This year has had no shortage of twists and turns and the third quarter of 2020 has been no different. The end of Q3 provides an opportunity to look back at the path of the Astor Economic Index® (“AEI”) and our flagship Dynamic Allocation (“ADA”) strategy over the course of the past three months in lieu of our standard monthly economic review.
A Year Like No Other
It will likely come as no surprise that in 2020 the AEI, our proprietary nowcast of the U.S. economy, experienced its greatest volatility since the Global Financial Crisis (“GFC”) in 2008. The AEI entered January at a level consistent with average economic growth. ADA was positioned accordingly in neither a defensive crouch nor an offensive position with a moderate beta (equity exposure) target. Following the onset of the COVID-19 pandemic and a broad economic shutdown, the AEI plummeted to its lowest level since the GFC, and the Investment Committee was quick to react, cutting substantial amounts of equity holdings in Q2. The AEI’s reading at that time of a weak and deteriorating economy has since been confirmed by backwards looking data, with Q2 GDP printing at -31.4% SAAR.
The third quarter has brought upward developments in the Astor Economic Index and Astor’s portfolio positioning. Government restrictions put in place during the depths of the pandemic have reversed in part or in full throughout the country. Economic activity has accordingly recovered, although we have some distance to travel before the depths of the recession have been retraced.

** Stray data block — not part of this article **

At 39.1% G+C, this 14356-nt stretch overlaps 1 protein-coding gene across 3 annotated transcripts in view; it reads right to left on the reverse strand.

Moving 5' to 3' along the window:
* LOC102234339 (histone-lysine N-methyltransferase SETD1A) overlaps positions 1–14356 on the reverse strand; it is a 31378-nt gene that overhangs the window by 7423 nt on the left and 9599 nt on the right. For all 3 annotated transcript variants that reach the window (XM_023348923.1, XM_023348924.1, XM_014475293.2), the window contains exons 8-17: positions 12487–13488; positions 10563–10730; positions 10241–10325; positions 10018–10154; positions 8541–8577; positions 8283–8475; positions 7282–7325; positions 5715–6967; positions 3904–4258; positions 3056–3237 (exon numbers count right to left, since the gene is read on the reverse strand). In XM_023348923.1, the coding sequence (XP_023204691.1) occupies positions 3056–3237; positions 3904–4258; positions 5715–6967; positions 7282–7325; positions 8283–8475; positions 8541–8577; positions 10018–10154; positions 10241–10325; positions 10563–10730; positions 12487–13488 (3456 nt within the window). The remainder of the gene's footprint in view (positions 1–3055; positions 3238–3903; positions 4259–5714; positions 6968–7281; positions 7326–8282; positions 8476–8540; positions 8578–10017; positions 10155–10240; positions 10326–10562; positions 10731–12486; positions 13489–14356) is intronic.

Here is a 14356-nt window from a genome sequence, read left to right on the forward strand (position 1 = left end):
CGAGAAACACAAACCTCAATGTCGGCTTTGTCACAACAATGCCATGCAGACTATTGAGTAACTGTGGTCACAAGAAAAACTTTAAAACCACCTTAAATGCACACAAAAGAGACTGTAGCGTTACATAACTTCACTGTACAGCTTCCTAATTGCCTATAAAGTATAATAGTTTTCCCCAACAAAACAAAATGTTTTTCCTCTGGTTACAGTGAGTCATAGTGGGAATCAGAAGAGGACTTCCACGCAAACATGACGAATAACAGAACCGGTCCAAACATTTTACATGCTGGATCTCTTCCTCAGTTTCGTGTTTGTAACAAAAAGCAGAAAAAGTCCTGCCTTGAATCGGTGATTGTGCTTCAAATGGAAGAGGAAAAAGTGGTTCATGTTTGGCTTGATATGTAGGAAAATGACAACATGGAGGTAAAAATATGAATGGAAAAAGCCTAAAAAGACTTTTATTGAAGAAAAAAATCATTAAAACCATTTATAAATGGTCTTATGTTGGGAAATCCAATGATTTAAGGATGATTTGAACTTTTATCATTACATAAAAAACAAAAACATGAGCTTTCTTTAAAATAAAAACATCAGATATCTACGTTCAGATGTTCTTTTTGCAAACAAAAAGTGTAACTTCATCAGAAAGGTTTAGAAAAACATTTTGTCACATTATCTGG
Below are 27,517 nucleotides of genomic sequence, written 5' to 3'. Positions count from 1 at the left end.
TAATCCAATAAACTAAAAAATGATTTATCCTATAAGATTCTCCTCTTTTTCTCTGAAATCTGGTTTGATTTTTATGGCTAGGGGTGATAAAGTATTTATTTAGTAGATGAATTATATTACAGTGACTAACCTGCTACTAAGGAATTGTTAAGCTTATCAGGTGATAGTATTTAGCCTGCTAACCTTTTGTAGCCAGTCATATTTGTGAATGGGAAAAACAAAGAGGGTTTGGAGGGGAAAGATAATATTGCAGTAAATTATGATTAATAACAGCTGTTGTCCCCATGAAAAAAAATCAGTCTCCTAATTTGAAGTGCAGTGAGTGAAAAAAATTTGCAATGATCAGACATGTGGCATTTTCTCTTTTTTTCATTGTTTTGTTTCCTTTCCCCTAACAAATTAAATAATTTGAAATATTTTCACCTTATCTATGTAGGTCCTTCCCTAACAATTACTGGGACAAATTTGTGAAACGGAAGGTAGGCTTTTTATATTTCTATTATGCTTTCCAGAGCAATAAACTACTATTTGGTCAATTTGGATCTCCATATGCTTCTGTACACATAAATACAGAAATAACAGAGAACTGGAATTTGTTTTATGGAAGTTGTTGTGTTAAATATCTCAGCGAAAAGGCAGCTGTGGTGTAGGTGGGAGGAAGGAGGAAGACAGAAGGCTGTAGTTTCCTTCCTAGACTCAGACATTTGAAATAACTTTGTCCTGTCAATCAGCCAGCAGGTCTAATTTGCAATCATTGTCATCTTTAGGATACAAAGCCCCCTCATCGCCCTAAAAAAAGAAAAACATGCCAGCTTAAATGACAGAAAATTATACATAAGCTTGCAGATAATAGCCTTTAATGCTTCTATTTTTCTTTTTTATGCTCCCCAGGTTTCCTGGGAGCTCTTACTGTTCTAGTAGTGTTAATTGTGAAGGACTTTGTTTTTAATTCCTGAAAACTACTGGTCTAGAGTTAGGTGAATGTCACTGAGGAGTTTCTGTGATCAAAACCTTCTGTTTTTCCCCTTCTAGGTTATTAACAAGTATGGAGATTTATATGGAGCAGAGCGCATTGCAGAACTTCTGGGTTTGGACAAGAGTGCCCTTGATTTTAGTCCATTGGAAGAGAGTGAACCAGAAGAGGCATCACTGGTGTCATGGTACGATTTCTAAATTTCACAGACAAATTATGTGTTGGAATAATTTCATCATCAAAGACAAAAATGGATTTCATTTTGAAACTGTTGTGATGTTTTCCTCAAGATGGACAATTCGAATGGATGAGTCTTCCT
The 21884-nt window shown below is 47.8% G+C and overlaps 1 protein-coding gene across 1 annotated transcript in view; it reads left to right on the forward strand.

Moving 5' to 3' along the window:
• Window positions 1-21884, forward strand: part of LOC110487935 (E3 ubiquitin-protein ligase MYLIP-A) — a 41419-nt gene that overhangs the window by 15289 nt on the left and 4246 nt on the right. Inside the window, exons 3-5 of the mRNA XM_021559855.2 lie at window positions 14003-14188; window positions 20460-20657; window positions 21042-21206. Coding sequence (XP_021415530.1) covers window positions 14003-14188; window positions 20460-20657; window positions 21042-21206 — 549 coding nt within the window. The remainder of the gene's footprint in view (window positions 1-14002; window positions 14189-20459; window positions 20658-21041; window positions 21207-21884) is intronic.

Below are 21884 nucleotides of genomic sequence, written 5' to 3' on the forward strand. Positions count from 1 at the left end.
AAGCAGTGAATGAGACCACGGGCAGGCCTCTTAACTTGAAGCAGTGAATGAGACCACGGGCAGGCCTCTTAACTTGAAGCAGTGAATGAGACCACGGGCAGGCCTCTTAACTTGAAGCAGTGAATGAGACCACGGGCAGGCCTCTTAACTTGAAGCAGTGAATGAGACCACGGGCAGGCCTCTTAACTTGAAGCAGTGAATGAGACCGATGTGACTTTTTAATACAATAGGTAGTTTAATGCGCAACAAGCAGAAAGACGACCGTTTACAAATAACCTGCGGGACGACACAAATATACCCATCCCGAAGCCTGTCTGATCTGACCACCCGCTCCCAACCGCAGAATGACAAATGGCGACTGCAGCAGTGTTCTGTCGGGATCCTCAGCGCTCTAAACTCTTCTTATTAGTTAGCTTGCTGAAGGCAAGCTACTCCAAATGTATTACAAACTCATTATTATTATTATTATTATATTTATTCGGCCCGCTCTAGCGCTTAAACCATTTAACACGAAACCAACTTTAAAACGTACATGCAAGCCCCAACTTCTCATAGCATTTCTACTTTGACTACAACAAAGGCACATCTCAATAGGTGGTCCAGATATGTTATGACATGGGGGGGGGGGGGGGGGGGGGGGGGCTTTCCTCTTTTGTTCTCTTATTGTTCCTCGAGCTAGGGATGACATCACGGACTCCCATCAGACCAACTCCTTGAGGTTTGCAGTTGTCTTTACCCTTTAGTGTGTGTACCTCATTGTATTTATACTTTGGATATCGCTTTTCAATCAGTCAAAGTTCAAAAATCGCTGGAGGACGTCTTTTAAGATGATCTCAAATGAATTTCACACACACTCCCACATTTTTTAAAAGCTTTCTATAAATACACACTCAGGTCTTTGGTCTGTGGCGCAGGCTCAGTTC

Purchasing manager’s indexes, which measure the level of activity in manufacturing and non-manufacturing sectors, began Q3 back in expansion territory (above 50) and strengthened throughout the quarter. In aggregate, manufacturing and service sector PMIs suggest a broad return to growth, with much of the gains coming from retail and hospitality in the latter sector. Of course, expansions in dining and hotels are fragile and depend on the virus remaining relatively contained.
Employment trends have also been encouraging, although unemployment remains elevated. Non-farm payrolls have recovered about 11.5m of the 22m jobs lost since the pandemic began. The pace of gains has slowed substantially in Q3, suggesting that the path to full employment will be long and winding.